• Tenant improvements will make or break deals.
For small to midsize companies wanting to control their own pre-clinical and clinical product, smaller but more flexible facilities may become the likely strategic choice to provide a relatively quick occupancy. It will be more important than ever to seek out life science savvy landlords and developers who understand what it will take to go from concept design to validation. Landlords who want to edge out their competition could explore investing in higher-than-average tenant improvement allowances, dependent upon variables such as credit, age and stage of the occupant, the feasibility of the science, and the experience of the executive team.
 
Experience is important, but recent experience is everything. Landlords who have experience building life science facilities, whether it’s a research building or a manufacturing building, are different animals. There are best practices that are being established around the world, including by the FDA — but remember, multinational companies will evaluate all of their options when choosing a site. Your property will be competing against others in the United States, EMEA, Asia and India, each with its own set of approval criteria. It’s a moving target at times, and the best practices from three years ago in any one of these countries may no longer be the best practice elsewhere. Our team is built to serve clients on a global scale.

There are many possible scenarios that could affect pricing, supply and demand for life sciences real estate. Right now, the market appears to be maintaining a steady rental rate for the national supply side, with a strong indication that rates could continue to rise based on the limited supply of both high quality research and process manufacturing facilities. A slowdown or postponement in public and private funding could affect the demand side (and pricing) until the economy emerges from the current downturn. Existing capital and assets will be in the best position to move quickly. Decisions made in the coming months will have a significant impact on the health of our industry — and our global population.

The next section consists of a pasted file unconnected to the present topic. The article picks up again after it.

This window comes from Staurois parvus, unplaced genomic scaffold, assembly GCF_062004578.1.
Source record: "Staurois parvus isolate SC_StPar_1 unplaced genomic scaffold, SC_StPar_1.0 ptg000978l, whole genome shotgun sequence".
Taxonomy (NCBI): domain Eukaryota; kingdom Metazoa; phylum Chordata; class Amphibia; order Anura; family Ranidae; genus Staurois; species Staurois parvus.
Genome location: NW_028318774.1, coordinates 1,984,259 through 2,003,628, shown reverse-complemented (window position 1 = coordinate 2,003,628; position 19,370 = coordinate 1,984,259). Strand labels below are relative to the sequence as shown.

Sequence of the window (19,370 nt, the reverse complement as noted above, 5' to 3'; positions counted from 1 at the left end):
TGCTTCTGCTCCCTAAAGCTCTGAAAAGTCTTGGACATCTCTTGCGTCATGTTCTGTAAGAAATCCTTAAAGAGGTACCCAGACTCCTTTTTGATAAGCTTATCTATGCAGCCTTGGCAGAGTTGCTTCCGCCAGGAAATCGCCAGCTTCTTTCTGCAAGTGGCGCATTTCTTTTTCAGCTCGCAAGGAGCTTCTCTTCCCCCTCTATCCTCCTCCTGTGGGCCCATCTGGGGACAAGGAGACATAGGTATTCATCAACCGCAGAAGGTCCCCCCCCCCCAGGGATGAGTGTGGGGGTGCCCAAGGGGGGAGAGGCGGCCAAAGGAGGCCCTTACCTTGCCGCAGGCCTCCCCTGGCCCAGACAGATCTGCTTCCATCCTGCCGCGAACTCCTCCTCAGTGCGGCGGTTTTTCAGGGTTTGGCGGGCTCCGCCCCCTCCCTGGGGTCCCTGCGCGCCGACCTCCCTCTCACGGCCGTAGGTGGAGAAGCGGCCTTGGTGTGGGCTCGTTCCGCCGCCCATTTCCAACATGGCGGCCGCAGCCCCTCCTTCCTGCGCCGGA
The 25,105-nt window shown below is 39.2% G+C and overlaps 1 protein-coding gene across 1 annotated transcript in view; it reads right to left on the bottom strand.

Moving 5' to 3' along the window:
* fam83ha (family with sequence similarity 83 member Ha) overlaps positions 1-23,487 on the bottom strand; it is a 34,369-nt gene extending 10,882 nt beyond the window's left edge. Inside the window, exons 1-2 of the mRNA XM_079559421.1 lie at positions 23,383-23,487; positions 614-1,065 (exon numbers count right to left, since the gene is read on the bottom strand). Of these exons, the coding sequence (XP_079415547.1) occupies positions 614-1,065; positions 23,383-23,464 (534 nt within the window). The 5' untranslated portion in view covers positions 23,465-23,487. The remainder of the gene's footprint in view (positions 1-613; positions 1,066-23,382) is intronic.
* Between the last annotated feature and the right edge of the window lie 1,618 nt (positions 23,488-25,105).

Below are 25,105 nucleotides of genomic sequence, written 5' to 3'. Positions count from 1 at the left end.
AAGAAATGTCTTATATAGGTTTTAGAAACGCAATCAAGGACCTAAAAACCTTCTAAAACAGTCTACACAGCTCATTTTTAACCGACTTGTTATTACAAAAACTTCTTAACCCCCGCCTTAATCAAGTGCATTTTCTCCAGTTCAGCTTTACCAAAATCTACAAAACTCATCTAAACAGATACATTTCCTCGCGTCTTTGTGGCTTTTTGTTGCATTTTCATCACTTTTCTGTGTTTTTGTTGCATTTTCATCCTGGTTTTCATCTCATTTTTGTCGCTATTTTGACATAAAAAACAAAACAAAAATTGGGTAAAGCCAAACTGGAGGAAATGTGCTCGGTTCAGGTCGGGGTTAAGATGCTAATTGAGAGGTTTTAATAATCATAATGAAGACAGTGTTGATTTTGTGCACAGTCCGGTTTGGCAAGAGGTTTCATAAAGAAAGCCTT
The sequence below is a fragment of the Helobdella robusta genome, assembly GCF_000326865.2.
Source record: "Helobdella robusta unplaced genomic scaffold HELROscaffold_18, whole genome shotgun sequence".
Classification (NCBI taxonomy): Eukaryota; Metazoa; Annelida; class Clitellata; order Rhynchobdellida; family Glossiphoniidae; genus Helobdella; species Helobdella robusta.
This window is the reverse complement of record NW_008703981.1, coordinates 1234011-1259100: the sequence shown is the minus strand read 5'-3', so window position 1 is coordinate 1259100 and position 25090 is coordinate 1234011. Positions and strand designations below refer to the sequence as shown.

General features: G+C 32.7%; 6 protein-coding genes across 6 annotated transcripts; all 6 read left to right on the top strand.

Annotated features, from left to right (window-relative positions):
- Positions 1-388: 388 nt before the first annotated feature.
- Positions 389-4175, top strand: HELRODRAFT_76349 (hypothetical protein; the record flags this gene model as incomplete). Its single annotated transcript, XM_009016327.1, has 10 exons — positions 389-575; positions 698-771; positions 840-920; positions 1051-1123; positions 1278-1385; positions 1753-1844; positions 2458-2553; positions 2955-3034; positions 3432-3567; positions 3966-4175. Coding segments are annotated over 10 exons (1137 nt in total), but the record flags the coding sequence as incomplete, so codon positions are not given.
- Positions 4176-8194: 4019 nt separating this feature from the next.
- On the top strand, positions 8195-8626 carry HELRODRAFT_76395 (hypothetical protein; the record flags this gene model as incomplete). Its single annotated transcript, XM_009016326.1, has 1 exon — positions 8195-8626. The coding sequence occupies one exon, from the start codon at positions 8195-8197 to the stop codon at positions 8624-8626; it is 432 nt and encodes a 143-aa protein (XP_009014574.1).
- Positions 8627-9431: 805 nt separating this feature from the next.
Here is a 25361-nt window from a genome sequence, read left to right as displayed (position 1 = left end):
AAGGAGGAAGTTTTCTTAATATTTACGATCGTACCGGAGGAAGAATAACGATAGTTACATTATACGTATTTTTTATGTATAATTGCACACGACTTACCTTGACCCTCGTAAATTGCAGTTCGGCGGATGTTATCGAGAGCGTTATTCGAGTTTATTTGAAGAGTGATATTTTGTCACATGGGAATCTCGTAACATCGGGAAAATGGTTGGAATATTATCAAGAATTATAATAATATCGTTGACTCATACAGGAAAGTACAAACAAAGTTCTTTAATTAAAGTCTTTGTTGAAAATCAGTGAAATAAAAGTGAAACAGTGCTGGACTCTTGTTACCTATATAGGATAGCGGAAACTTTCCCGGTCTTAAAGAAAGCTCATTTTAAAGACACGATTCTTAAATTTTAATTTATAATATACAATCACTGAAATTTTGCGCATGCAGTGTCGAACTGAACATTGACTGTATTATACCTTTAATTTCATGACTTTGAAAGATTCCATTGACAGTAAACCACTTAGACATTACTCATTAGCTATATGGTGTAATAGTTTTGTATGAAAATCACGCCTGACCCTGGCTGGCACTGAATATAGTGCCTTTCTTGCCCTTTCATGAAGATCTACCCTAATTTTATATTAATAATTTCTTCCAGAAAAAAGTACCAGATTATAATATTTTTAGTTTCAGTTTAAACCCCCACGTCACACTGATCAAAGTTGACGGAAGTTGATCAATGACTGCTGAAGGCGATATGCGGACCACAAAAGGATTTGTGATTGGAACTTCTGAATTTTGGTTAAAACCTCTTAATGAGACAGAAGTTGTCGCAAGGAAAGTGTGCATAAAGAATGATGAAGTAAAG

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Michael Brown

Senior Director, Office Services

Jacksonville

As the National Leader of Colliers Global Life Science Practice Group, I bring 43 years of commercial real estate experience and 22 years of experience focusing on life science real estate. My acquired knowledge in life science work has been on both the landlord (Wexford Science & Technology) and the tenant side within the industry.

I have experience with Advanced Therapeutic Medicinal Products, Parenteral Fill Finish, Solid Oral Dosage, Biologics, and Medical Device manufacturing facilities, as well as a solid background in Laboratory Research and Development/Pilot scale facilities and controlled environments. Through my work on local, regional and national site selection assignments, I have developed a firm grasp of the rigorous process required to meet the key search criteria of my clients.  

My knowledge of market conditions and influences in the life sciences supports my ability to be creative in structuring the financial details of both lease and purchase transactions. My network of a wide variety of trusted advisors within the industry facilitates a regular flow of information about life science real estate trends, pricing, and comparable data for leasing and sales transactions.

Personal Goal:

To make sure that our team can deliver insightful and thoughtful life science real estate strategies to our clients, regardless of company size and the challenges they may face in entering and exiting the clinic successfully.